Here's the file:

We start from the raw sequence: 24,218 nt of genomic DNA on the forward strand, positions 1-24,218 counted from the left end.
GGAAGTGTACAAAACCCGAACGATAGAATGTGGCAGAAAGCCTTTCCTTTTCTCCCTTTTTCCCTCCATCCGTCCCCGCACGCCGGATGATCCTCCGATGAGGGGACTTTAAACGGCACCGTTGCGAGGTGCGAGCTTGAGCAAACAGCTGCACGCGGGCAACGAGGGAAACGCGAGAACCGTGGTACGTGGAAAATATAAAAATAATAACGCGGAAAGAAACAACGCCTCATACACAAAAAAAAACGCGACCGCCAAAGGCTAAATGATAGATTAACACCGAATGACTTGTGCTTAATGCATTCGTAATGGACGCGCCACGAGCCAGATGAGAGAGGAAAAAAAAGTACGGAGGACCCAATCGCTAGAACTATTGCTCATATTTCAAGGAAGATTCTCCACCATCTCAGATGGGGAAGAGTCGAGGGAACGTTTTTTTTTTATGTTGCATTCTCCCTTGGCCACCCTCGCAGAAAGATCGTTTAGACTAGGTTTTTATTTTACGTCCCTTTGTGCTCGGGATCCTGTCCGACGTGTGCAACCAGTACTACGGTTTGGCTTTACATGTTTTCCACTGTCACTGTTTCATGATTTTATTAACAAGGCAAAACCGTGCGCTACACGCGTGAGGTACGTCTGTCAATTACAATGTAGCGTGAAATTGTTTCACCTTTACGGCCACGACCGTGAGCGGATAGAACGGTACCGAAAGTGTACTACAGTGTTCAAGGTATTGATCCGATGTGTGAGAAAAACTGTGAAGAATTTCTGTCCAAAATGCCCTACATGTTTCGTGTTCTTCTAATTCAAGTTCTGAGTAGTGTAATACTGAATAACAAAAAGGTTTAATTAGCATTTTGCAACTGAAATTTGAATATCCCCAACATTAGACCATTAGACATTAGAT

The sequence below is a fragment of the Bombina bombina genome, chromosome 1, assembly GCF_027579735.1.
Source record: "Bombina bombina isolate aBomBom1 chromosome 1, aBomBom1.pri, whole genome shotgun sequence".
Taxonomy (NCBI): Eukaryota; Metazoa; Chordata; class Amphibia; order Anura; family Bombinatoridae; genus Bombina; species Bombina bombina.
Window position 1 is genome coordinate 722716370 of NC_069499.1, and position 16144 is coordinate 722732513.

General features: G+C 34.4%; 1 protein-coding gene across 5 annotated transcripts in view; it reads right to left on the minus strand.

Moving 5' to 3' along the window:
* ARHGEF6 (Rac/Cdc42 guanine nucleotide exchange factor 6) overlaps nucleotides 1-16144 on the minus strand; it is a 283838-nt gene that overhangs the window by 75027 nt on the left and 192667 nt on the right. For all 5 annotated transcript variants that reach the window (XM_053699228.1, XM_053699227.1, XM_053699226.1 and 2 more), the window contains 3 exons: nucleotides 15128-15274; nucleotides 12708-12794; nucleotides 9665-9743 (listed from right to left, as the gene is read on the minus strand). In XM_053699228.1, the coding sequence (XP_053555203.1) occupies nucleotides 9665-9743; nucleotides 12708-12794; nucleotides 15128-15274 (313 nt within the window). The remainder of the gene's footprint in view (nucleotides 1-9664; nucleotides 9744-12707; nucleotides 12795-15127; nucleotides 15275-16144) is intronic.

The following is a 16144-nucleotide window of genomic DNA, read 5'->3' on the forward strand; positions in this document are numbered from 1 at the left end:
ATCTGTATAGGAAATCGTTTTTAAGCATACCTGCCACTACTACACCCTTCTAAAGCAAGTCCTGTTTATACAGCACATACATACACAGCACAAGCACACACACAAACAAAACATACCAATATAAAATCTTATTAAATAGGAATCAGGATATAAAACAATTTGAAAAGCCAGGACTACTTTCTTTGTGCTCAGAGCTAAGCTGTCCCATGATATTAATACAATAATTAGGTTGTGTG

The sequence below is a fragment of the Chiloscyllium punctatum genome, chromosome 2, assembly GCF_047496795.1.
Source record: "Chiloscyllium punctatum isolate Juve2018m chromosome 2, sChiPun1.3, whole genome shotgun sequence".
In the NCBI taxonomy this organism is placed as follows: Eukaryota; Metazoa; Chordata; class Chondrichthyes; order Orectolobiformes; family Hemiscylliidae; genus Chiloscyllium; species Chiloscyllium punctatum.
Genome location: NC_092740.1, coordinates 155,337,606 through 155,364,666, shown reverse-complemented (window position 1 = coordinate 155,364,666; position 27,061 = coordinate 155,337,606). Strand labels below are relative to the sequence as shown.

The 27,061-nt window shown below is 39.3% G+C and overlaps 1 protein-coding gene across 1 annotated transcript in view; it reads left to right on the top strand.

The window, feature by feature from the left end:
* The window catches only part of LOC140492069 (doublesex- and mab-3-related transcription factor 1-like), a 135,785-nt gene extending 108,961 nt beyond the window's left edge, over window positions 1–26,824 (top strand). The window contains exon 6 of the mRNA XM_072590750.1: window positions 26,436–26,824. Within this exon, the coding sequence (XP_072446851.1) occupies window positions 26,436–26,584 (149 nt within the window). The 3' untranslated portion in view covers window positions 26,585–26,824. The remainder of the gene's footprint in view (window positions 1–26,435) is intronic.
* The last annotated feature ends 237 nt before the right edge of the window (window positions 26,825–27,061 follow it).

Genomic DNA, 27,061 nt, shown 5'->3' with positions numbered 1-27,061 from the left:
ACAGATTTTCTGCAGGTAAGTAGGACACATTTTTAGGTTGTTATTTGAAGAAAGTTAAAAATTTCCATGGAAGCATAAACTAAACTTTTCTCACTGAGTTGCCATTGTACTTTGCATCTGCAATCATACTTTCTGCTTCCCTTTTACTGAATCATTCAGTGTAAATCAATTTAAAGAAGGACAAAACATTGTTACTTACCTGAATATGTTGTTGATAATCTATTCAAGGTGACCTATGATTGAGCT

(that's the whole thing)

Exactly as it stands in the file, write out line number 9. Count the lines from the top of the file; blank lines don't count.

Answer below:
* ARHGEF6 (Rac/Cdc42 guanine nucleotide exchange factor 6) overlaps nucleotides 1-16144 on the minus strand; it is a 283838-nt gene that overhangs the window by 75027 nt on the left and 192667 nt on the right. For all 5 annotated transcript variants that reach the window (XM_053699228.1, XM_053699227.1, XM_053699226.1 and 2 more), the window contains 3 exons: nucleotides 15128-15274; nucleotides 12708-12794; nucleotides 9665-9743 (listed from right to left, as the gene is read on the minus strand). In XM_053699228.1, the coding sequence (XP_053555203.1) occupies nucleotides 9665-9743; nucleotides 12708-12794; nucleotides 15128-15274 (313 nt within the window). The remainder of the gene's footprint in view (nucleotides 1-9664; nucleotides 9744-12707; nucleotides 12795-15127; nucleotides 15275-16144) is intronic.